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California renewables' fuel poverty

Paul Taylor

All "green renewable" energy mandates implemented in pursuit of "social justice" or progressive carbon controls cost more -- from grid to gas tank. Early adopters of renewable mandates (notably Australia and the E.U. during the lingering global economic downturn) are today dealing with "fuel poverty." Fuel poverty occurs when fuel and electric power shortages from renewable energy mandates systemically inflate common household expenses. Common households are forced to choose between paying the grocery bill or paying the electric bill.

The California Independent System Operator (ISO) oversees the state’s electric power plants, transmission grid and system planning. The ISO recently raised the specter of fuel poverty due to the state-mandated renewable energy grid’s failure to meet rising electric power demands during non-peak demand months. The challenge to meet non-peak electricity demands has been created by the state’s 33 to 51 percent mandate for green renewable power by 2020. These non-peak power shortfalls are already occurring, but will get worse by 2015.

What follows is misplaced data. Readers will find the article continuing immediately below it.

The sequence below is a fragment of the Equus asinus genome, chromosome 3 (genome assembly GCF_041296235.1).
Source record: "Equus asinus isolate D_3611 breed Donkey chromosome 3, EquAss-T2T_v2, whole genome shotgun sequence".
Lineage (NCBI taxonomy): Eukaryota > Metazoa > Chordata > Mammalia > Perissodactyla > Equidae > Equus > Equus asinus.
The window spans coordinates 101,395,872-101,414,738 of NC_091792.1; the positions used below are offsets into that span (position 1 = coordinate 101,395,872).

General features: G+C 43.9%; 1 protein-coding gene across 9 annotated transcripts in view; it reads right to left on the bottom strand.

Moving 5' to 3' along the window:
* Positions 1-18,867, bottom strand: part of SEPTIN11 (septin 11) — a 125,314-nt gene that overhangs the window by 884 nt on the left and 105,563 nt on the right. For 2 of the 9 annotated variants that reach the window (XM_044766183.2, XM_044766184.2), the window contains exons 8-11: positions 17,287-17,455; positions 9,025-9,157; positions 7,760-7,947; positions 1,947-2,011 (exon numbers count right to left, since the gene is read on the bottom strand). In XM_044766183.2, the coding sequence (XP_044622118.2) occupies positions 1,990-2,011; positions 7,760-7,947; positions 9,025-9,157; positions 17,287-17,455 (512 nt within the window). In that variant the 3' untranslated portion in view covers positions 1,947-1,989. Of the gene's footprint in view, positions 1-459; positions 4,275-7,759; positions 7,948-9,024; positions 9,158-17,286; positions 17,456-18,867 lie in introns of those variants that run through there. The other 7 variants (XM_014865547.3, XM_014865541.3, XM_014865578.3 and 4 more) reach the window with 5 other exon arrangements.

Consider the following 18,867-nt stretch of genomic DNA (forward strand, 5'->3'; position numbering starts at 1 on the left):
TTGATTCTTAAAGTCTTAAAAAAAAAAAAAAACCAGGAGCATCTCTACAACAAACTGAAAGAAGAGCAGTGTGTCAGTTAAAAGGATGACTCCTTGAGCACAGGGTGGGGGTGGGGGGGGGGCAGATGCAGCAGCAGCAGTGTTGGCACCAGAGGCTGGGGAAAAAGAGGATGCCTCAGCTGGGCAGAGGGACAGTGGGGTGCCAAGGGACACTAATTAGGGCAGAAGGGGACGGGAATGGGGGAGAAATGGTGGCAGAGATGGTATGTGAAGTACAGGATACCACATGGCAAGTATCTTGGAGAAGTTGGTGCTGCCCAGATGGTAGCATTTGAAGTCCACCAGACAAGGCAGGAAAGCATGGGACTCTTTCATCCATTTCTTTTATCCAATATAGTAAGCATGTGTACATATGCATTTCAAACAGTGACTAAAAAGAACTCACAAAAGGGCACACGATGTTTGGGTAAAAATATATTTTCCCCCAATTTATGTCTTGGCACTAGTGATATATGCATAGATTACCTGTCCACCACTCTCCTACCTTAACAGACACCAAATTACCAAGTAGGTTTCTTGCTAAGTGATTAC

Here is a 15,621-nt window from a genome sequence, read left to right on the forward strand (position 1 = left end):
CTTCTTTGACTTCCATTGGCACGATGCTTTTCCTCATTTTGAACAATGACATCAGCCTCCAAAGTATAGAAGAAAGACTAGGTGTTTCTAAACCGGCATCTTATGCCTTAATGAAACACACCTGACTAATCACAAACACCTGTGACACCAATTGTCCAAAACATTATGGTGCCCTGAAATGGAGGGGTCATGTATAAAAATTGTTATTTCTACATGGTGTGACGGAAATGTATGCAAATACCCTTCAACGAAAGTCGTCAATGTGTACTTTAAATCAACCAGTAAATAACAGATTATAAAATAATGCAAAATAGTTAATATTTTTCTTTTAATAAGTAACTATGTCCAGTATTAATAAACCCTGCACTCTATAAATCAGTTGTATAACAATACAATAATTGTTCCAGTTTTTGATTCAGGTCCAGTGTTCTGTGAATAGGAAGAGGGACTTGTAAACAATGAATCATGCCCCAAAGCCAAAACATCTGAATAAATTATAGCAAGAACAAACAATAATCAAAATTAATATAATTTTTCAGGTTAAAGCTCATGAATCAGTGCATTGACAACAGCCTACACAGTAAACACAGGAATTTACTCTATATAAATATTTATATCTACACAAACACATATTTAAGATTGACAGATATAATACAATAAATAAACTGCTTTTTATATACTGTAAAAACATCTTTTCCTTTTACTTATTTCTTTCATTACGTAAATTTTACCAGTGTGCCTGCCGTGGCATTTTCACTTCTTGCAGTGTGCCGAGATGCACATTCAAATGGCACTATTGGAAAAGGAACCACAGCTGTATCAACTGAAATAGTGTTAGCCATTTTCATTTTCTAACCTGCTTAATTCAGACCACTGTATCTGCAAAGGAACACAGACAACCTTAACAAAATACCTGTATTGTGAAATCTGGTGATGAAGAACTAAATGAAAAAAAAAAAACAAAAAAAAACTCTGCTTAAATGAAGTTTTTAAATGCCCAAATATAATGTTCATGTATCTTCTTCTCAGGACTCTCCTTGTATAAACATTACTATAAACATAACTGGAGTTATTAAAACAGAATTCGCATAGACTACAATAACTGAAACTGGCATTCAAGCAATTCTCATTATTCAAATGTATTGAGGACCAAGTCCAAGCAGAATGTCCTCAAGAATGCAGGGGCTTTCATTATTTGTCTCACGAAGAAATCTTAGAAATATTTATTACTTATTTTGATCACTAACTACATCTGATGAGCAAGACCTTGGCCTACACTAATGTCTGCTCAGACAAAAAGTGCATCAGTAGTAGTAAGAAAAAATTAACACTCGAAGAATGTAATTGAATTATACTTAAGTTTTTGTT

Green renewable energies include wind, solar, biofuel, biogas and small-scale hydroelectric power sources. In the mandated California state energy system that would be half supplied by green renewables, predicted non-peak power deficits would occur year round. It would no longer be just peak hot months of the summer or unusual winter cold snaps of power blackouts or rolling brownouts.

The problem is that many conventional electric power plants can’t be easily turned on or off to accommodate renewables’ deficits. Necessary increases in solar power use substantially raises their costs to consumers. Moreover, newer natural gas-fired power plants must cover their fixed construction, operation and financing costs. So the household cost per-megawatt-hour of electricity can escalate prohibitively. The ISO says this would result in green renewable power displacing the availability of needed flexible power sources. (, Oct. 7, 2013)

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